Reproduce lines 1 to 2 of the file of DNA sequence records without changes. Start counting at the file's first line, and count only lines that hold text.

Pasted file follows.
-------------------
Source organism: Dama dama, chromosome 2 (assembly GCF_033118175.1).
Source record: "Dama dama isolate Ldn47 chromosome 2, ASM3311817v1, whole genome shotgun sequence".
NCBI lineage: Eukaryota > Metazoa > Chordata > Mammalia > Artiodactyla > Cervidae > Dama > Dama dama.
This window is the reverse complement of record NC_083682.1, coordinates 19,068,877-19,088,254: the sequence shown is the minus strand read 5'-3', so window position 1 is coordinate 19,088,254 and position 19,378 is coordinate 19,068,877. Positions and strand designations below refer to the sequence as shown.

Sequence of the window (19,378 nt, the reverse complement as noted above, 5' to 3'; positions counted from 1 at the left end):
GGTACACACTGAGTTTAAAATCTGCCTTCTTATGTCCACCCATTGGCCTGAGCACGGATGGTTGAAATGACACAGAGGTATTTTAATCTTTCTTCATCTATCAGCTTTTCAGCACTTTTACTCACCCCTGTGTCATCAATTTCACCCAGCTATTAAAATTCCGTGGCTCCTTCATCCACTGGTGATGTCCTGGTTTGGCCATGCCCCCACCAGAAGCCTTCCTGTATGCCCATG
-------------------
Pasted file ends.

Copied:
Source organism: Dama dama, chromosome 2 (assembly GCF_033118175.1).
Source record: "Dama dama isolate Ldn47 chromosome 2, ASM3311817v1, whole genome shotgun sequence".